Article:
Sunrise Movement protesters urging Democrats to back a Green New Deal in late 2018. Sunrise Movement
Last month’s rollout of the Green New Deal, a fourteen-page legislative resolution, sponsored by Representative Alexandria Ocasio-Cortez and Senator Ed Markey, that called for “net-zero greenhouse gas emissions” through a ten-year “national mobilization,” has sparked a good deal of controversy. The resolution was larded with goals not directly tied to the environment, such as guaranteeing everyone a job, affordable housing, and high-quality health care, and even some energy researchers who are enthusiastic proponents of transitioning rapidly to a zero-emissions economy questioned the timetable of a single decade for converting power production entirely to renewable sources.
“I don’t think anybody who is deep inside the substance is talking about that,” Jonathan Koomey, a special adviser to the chief scientist at the Rocky Mountain Institute, told me. Robert Pollin, a professor of economics at the University of Massachusetts, Amherst, who has helped design a number of Green New Deals for individual states, including New York and Washington, said, “I think it is wonderful that the issue is being addressed, but I don’t think this movement has yet accepted that you have to do these things carefully and rigorously.”
Despite these reservations, Koomey and Pollin, as well as a number of other researchers I spoke with, said the drafters of the Green New Deal were perfectly right to urge large-scale action across many parts of the economy, and they emphasized the technological opportunities that now exist to meet many of the environmental goals that underpin the proposed legislation, if not the exact timetable it lays down. In a report released in October, which the Democratic resolution cites and endorses, the United Nations Intergovernmental Panel on Climate Change said that if the world is to contain the rise in global temperatures to 1.5 degrees Celsius, carbon emissions must be reduced by about fifty per cent before 2030, and completely phased out before 2050. For a U.S. economy that currently relies on fossil fuels for about four-fifths of its energy, achieving zero emissions, or something close to it, by the middle of the century would be a historic transformation. And, according to all the researchers I spoke with, rapidly advancing technology and the falling costs of clean energy make this more achievable than ever.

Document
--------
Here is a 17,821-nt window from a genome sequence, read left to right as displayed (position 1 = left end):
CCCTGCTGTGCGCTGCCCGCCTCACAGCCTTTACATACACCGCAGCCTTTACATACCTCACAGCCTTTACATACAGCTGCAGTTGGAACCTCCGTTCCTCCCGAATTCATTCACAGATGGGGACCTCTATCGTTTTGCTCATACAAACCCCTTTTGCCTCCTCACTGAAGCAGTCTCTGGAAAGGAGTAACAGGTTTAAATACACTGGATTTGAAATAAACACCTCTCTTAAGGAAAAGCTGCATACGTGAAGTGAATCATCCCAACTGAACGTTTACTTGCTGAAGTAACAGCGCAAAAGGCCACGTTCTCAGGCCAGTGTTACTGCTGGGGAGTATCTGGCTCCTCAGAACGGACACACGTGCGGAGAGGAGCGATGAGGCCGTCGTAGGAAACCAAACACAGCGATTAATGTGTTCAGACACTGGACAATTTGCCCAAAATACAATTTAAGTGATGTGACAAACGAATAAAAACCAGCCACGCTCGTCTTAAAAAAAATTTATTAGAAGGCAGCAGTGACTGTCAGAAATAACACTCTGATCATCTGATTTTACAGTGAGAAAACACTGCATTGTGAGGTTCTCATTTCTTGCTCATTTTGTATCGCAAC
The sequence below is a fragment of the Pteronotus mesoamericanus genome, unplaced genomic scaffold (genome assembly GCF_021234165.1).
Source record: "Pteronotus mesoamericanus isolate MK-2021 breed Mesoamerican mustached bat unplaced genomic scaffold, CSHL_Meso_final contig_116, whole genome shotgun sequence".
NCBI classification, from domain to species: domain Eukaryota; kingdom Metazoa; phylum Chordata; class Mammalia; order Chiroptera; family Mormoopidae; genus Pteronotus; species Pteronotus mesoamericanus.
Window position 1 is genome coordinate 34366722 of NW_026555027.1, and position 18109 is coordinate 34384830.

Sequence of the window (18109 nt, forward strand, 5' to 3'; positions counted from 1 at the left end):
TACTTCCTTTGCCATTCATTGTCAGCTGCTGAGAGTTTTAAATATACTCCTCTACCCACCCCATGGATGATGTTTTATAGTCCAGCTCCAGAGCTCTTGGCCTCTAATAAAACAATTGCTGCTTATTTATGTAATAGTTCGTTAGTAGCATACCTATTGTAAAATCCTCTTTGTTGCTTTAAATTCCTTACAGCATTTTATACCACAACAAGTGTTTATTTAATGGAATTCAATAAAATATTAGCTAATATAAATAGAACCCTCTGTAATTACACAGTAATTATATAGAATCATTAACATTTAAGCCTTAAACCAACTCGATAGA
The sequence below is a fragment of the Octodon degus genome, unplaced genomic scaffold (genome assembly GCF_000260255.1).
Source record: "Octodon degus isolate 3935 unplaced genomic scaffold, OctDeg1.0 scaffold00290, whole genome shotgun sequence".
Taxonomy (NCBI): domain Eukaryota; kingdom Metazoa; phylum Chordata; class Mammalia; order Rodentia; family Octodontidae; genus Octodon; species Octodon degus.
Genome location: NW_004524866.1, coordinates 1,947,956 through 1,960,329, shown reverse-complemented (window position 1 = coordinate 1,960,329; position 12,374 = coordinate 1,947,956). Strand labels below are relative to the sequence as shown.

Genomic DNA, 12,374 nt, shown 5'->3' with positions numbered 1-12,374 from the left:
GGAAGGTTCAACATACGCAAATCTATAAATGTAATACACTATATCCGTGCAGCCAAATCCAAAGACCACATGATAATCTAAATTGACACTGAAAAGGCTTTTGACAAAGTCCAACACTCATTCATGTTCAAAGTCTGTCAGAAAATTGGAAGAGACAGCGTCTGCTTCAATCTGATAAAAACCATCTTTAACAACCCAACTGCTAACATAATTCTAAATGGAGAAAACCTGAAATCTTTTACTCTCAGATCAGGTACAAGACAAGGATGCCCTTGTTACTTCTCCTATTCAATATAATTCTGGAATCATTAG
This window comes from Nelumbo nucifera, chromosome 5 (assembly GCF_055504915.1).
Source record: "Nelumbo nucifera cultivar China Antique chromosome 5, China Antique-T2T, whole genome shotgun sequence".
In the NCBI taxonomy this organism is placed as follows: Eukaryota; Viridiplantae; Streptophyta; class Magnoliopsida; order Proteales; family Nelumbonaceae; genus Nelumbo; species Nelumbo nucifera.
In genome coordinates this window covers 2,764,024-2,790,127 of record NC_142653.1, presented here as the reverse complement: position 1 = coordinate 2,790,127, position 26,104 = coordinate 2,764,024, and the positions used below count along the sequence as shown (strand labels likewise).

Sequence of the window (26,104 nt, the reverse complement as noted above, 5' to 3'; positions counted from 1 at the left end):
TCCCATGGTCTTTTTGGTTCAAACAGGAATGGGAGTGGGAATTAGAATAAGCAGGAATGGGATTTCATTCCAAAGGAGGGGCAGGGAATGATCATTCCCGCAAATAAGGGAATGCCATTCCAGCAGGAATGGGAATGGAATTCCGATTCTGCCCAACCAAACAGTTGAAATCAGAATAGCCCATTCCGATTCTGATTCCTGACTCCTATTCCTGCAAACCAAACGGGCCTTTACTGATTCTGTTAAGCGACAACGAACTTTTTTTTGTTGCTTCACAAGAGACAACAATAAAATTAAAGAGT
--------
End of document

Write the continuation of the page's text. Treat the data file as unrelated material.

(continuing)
“Right now, we have about ninety per cent or ninety-five per cent of the technology we need,” Mark Jacobson, a professor of civil and environmental engineering at Stanford, told me. MORE